At that point, though, we turned off onto a roughly 2.5 mile stretch of just straight running.  They had blocked off a lane on the main road coming into town and we had the whole thing for that stretch.  Wide lanes, no turns, just running, leads to good splits, and miles 6 and 7 were my fastest in the race – 10:29 and 10:21, respectively.  The marathon organizers had several signs printed up to line this stretch (“You’re running better than the government!” and “Hurry up marathoners, the half-marathoners are eating all the food!”, etc.)  There were also a few spectators, including one couple that had a big sign “Free Gatorade for runners!” and a cooler full of 20oz Gatorades.  Again, the support means a great deal.   These miles seemed to fly by, and I hit the official 10K split in 1:06.44, which is less than 3 minutes off of my 10K PR that I set on Thanksgiving.  And I still felt strong.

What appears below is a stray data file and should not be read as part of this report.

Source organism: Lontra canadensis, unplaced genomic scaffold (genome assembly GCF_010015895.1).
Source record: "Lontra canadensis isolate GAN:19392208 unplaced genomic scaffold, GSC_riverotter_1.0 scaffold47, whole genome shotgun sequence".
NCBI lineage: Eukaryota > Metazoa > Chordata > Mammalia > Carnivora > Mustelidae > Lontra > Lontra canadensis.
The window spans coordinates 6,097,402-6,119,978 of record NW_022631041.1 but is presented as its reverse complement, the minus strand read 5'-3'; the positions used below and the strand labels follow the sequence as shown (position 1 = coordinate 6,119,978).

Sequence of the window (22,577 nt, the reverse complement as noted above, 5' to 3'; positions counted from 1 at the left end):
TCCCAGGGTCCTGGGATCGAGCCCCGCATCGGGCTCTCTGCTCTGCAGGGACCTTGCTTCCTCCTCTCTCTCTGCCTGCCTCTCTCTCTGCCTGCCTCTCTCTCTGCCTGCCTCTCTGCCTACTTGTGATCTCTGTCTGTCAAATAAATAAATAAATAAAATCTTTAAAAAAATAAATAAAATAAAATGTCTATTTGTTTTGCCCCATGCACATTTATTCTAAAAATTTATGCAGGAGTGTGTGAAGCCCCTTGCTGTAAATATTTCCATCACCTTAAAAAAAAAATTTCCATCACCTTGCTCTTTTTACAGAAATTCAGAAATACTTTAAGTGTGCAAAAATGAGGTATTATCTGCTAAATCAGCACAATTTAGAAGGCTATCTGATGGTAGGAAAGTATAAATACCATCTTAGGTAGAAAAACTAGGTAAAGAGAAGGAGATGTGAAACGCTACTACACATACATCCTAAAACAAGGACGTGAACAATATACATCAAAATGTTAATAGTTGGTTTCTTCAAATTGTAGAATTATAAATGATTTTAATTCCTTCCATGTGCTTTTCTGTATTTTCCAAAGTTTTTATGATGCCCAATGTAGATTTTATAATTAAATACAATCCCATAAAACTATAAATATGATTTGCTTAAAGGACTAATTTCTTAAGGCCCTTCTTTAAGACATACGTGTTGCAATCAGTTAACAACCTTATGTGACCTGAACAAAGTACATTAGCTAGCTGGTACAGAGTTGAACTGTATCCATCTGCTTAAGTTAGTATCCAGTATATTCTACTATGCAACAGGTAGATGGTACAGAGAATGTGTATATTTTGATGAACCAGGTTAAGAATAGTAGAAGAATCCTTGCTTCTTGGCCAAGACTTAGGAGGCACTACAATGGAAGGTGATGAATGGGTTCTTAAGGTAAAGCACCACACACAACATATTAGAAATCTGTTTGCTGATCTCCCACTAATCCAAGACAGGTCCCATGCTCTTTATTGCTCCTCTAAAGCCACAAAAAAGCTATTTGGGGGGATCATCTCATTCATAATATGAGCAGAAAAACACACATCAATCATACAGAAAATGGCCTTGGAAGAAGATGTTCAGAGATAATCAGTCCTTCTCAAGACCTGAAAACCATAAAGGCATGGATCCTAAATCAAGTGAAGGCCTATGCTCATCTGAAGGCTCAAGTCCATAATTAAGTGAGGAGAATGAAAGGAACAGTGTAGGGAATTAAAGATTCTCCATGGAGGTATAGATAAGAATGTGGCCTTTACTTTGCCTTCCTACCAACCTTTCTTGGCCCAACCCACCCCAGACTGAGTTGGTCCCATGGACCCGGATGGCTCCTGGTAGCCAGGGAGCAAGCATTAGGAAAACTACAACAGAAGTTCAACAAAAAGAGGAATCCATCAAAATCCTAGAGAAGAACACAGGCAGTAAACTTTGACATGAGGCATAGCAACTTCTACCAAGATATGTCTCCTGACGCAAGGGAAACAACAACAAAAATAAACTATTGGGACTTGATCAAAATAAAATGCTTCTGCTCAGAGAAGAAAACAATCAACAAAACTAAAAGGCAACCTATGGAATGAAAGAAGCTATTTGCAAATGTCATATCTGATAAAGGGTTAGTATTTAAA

Just after the mile 7 marker we turned off onto a potentially hazardous stretch.  Celebration was basically built on a big swamp, and throughout town there are miles of paths that include boardwalks through some of the old forest.  These boardwalks are very nice, and make a lovely stroll or even a run under normal circumstances.  They are also very slippery when they get wet – and it was raining.  Between that and how narrow they are, we were warned multiple times to be very careful, and to stay right unless passing but don’t even really do that.  Most of mile 8 was on a boardwalk, and though I didn’t see any accidents or incidents, I also slowed down to a manageable 10:48 pace.  I both wanted to stay safe and also wanted to start conserving energy – my legs were starting to feel the miles, and about mile 9 was when I bonked pretty hard on my long training run.  So I throttled back a bit, and in the end this was the right strategy.